The theory sounds good
Data ONTAP GX theory sounds good. But it is already two and a half years since the Spinnaker acquisition, a long time. NetApp is betting that grid storage will become a standard. It can't just be a high-performance computing niche technology in NetApp's view; there's no point in re-architecting your entire product line's storage O/S unless there is going to be wide-spread takeup.
For NetApp storage virtualisation and management resides in its products, not in fabric switches. That's a concept collision point with EMC and its fabric-based InVista approach, also with IBM and its SVC. (Interestingly IBM has a reselling agreement with NetApp. Expect some kind of event here concerning IBM's SVC and NetApp's Data ONTAP GX.)
The large-scale storage supplier world is splitting into two camps here: the fabric intelligence duo of EMC and IBM and the storage controller-based virtualisation trio of HDS, NetApp and Sun. HP, since it OEM's the HDS TagmaStore is aligned with this trio as well although it is by no means evangelical about it and seems to be, at heart, agnostic on the issue.
We can envisage both Fibre Channel disk and SATA Disk boxes in a GX storage grid with the SATA boxes used for archiving, disk to disk backup (think Kazeon here) and fixed content storage. We can also envisage multi-vendor arrays in a NetApp storage grid: NetApp boxes; HDS arrays; EMC ones; and IBM and Sun ones too.
When will we see product?
At a February, 2006, investment call, Warmenhoven said: "We will release the first version of ONTAP GX, as on option to FAS 3000 in a very near future." Also he said: "Youll see it in the March 14 analyst day, and well be right on the cusp of, of making that a generally available release, or available to any customer who wants, I should say. GA is a different term, but FCS release, right at the end of this fiscal quarter."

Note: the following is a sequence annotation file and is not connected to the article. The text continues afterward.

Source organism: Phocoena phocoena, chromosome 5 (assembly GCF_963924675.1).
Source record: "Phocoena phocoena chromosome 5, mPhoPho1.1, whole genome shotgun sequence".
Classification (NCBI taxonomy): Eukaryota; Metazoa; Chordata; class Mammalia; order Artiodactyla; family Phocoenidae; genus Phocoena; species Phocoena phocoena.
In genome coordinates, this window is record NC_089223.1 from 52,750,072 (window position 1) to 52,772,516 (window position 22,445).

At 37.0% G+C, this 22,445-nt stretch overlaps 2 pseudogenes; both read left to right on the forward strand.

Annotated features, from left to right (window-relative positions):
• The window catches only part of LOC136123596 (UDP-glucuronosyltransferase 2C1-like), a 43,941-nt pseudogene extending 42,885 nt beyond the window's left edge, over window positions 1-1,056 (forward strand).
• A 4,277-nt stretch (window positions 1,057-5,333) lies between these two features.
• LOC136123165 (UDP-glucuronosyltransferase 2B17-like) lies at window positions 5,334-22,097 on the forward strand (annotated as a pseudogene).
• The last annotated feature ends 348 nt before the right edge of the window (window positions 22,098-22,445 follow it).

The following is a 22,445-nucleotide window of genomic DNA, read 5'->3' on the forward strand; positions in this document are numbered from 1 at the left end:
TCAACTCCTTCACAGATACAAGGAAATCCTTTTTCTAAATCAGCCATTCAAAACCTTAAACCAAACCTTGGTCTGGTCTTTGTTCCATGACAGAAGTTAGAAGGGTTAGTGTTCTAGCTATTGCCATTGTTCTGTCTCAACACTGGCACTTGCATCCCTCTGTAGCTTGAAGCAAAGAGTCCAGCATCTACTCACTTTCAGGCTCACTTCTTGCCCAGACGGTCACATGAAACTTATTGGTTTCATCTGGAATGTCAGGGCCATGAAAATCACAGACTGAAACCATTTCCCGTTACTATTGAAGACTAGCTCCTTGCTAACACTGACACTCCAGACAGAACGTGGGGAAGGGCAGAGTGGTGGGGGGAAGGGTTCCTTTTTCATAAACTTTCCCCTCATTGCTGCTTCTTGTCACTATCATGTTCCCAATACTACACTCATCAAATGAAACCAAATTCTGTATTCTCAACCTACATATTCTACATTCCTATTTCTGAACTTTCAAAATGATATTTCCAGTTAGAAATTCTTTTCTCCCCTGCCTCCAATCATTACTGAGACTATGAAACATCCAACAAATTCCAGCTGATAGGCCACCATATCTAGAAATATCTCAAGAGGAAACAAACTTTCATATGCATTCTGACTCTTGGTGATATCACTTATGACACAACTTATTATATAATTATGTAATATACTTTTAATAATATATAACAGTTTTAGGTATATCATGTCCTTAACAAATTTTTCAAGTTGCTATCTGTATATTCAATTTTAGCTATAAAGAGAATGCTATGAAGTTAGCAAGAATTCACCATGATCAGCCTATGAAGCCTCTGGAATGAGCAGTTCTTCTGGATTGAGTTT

That means April 1st!
It will be delivered thus: "The customer who chooses a (FAS) 3000 or one of the new high end systems (Excelsior - above the FAS980) will have their choice as to which operating system they want installed when its shipped, and customers who have current 3000 systems have the opportunity to upgrade those if they so choose. That upgrade process requires that they have FlexVols enabled on their current ONTAP environment, and from that point it, should be a fairly straight forward process."
Both GX and 7G versions of Data ONTAP will be available. As GX comes to market as a subset of the total ONTAP capabilities, NetApp will be adding additional features to it over time, possibly a couple years. We might expect 7G and GX to combine two or three years out into a single, grid-enabled, NetApp storage O/S.